Wednesday, January 27, 2021

Biden chooses Obama-era veteran to lead his Asia policy

Kurt Campbell advocates 'serious US re-engagement' in Asia, including coalitions to sustain the existing order threatened by China.

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US president-elect Joe Biden has picked an Obama-administration veteran, Kurt Campbell, to be his senior official for Asia policy, including the relationship with China, it was announced on Wednesday.

Campbell, 63, outlined his approach to Asia in a 2016 book “The Pivot” which advocated strengthening existing alliances and building closer relations with states like India and Indonesia in the face of a rising China.

He has since endorsed some of the tough approaches toward China adopted by the Donald Trump administration and praised some of Trump’s dealings with North Korea.

However, he has also criticised Trump for failing to engage sufficiently with the region as a whole and for undermining relations with key allies like Japan and South Korea.

In a Foreign Affairs article this week Campbell wrote of the need for “serious US re-engagement” in Asia and “ad hoc” coalitions and partnerships to sustain the existing order threatened by China.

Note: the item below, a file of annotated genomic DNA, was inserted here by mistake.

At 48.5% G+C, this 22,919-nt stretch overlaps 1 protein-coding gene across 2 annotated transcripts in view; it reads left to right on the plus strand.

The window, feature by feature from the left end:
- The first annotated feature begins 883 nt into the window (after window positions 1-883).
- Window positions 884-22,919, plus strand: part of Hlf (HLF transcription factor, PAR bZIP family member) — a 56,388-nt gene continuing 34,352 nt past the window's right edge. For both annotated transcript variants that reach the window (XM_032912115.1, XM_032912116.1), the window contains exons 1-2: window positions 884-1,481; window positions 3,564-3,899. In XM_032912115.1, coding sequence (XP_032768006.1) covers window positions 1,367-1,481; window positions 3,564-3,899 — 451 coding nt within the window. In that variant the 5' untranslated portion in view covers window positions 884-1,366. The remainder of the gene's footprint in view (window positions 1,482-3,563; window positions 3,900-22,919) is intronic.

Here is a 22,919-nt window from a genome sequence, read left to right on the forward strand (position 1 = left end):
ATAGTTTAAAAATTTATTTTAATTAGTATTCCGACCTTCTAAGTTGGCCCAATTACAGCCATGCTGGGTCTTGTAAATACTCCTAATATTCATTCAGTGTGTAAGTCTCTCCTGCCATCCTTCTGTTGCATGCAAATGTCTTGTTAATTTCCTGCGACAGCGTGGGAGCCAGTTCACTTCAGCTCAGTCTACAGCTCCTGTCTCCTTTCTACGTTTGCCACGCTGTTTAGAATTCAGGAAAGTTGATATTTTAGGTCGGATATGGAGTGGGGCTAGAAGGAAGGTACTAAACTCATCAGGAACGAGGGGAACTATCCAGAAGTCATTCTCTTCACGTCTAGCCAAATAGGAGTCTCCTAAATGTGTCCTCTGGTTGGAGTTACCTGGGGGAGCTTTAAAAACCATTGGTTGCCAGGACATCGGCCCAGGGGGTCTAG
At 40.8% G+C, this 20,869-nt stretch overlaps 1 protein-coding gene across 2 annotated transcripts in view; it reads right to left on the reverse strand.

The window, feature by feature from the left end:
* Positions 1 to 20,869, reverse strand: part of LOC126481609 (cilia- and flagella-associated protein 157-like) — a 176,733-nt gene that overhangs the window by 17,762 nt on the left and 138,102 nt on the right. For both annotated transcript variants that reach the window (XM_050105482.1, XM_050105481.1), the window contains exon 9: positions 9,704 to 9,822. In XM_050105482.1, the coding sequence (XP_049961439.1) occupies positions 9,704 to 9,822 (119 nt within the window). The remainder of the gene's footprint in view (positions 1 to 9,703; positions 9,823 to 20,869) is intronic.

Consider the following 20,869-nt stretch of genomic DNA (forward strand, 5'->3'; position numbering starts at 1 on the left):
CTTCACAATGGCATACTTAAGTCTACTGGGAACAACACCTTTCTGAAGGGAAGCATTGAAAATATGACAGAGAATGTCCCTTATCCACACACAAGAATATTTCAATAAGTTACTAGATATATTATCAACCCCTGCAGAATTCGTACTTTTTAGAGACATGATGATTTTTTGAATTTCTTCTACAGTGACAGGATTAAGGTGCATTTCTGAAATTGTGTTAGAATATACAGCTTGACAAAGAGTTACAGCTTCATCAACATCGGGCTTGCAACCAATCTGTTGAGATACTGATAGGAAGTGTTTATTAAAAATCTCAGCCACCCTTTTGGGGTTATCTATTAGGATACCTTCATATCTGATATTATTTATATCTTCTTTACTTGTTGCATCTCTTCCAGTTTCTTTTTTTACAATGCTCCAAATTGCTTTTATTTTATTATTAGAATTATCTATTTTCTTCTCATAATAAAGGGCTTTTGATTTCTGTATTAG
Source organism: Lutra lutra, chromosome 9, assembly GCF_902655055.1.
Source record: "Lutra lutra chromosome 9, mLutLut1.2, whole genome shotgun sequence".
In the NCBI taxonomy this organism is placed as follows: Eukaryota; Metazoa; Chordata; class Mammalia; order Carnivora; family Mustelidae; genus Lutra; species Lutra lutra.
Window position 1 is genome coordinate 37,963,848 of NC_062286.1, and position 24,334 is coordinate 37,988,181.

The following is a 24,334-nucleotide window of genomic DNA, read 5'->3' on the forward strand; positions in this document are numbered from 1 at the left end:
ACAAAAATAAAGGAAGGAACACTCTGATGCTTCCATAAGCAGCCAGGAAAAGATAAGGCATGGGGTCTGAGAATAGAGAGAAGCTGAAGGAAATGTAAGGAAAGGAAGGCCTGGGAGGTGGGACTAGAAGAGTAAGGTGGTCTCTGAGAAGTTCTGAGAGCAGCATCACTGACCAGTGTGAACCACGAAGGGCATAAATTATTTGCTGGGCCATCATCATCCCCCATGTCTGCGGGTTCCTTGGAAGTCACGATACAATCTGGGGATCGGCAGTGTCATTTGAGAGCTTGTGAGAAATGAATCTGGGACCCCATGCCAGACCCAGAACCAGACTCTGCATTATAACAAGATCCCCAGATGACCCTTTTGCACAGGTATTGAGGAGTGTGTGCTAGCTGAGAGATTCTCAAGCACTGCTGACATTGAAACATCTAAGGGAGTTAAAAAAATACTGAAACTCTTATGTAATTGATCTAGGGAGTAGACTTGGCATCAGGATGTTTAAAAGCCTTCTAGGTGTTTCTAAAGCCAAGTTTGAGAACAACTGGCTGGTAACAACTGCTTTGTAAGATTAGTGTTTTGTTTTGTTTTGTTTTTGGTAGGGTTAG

Probably Campbell’s greatest challenge will be finding ways to recalibrate Trump’s fractious relationship with Beijing to allow for Biden’s aim of cooperation on issues such as climate change, while pursuing policies aimed at changing Chinese behaviour.

Last month, Campbell said Washington’s “ticket to the big game” in Asia was the US military presence and its ability to deter challenges to the current “operating system” – a reference to China’s bid to establish itself as the dominant regional power.

He said the US must also demonstrate a vision for “an optimistic, open trading system”, working with allies and denying China access to areas where it was necessary to maintain a cutting edge, such as artificial intelligence, robotics and 5G.

In his Foreign Affairs article, Campbell said Washington should move away from a “singular focus on primacy” and “expensive and vulnerable” military platforms such as aircraft carriers designed to maintain it.

Instead, Washington should prioritise deterring China through relatively inexpensive and asymmetric capabilities such as cruise and ballistic missiles, unmanned carrier-based aircraft, submarines, and high-speed strike weapons.

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